Privilege. I am a white, Protestant, able-bodied male. I have the emotional and financial support of both my parents and I’ve never really had to worry about money (because of my parents’ hard work and success). I am privileged. In fact, my parents worked every day of their lives to give me this privilege. They grew up without much of the privilege I have, and it was their goal to give me a life that was easier than theirs. They succeeded.
When people hear that they are privileged, they tend to cringe. I’ve never understood this. To me, saying I am privileged is no different than saying that I’m from West Virginia — it’s a part of who I am and have always been. It doesn’t mean that I am any worse than my peers or that my story is any less valid or valuable than my peers. It just means that my story has not been affected by the same forces that affect some of my peers.
When I go for a walk, I don’t worry about being accosted. I don’t look at men on the street or subway and worry if they’re going to attack me. I don’t worry whether I’m in a neighborhood whose residents wouldn’t want me to be there. When I see a cop, I don’t worry about whether or not they’re going to approach me to question why I’m there. When I go to a restaurant (which I’m able to do), I don’t have to worry about whether I’ll be able to pay the bill. I know I’m not going to be in an incredible amount of debt after getting out of both college and law school, because my parents are supporting me. This allows me to start my professional career without the burdens of heavy debt or the interaction with violence. All of these things make me privileged.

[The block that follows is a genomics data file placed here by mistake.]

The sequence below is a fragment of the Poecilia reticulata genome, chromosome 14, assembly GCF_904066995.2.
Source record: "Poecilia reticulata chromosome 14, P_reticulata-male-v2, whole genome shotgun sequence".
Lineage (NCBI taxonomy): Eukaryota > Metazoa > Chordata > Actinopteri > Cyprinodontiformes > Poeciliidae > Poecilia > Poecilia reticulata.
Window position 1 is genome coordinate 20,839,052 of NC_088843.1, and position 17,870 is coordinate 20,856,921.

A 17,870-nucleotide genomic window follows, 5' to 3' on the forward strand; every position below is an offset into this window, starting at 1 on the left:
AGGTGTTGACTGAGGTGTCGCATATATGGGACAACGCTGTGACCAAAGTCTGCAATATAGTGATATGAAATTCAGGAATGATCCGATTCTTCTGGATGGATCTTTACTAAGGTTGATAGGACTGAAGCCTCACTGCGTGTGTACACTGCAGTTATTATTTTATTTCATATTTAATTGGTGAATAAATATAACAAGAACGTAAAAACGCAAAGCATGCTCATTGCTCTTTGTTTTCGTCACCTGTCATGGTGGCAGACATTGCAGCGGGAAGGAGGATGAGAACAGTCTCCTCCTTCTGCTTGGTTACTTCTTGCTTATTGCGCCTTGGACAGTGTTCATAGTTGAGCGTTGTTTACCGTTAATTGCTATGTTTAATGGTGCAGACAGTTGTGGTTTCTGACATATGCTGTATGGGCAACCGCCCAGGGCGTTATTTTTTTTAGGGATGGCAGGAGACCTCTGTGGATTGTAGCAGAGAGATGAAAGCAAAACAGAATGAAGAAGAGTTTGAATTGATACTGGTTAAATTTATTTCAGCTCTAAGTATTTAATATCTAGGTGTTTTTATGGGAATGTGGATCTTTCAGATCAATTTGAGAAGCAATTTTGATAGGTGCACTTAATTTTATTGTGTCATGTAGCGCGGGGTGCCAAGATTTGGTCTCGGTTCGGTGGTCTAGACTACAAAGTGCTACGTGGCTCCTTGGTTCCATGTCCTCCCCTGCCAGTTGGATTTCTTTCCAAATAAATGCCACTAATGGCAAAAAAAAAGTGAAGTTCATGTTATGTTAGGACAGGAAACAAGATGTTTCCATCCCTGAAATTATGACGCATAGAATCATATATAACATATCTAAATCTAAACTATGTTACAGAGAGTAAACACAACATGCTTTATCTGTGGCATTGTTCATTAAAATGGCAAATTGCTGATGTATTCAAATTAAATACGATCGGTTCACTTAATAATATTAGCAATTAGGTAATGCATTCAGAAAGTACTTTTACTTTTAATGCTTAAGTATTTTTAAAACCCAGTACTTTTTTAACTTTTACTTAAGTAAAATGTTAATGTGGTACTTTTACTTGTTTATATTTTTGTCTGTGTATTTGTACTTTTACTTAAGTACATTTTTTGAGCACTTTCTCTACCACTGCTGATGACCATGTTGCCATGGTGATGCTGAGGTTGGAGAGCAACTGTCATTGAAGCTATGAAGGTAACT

My privilege also assures me that I belong everywhere. In movies, books, radio programming, TV shows, games, advertisements, politics, classrooms, and more — I have always seen people that look and act like me. Growing up, I saw cis white males saving the world or leading the meeting, over and over and over again — enforcing a belief that being a cis white male meant that I was supposed to save the world or lead the meetings. It filled me with privilege.
My privilege doesn’t negate the struggles that I and my parents have gone through in our lives. It just means that I don’t have the additional burdens that others have had. Many of my peers of color have likely lived lives that seem like they exist in a different universe than mine did. Many of them have likely lived their lives with many more instances of fear, sadness, or defeat as a result of the forces of bigotry that exist in our world. Many of their parents had to work much harder to provide them the same opportunities that my parents have provided me. Opportunities for improvement and success were not as easy to attain for them as they were for me. Indeed, their life has been riddled with obstacles while mine has been laden with opportunities.
Reparations are not intended to combat this privilege, but to give some amount of privilege to those who have been systematically denied privilege for centuries. I support reparations because the people that created the institutions that give me privilege are the same people that created the institutions that oppress my peers today. I support reparations because people shouldn’t start life with a heavy burden, simply because of the sins of the past. I’m willing to help bear the burden created by my ancestors — are you?
Will Wasson is a 3L at the Law School. He graduated from West Virginia Wesleyan College in 2018 with a bachelor’s degree in history and political science and a minor in gender studies. He is currently an appointed member of the Student Bar Association, a Member of the Student Assembly Ad-Hoc Committee on Reparations, and the Symposium Editor for the Bill of Rights Journal. Email Will at firstname.lastname@example.org.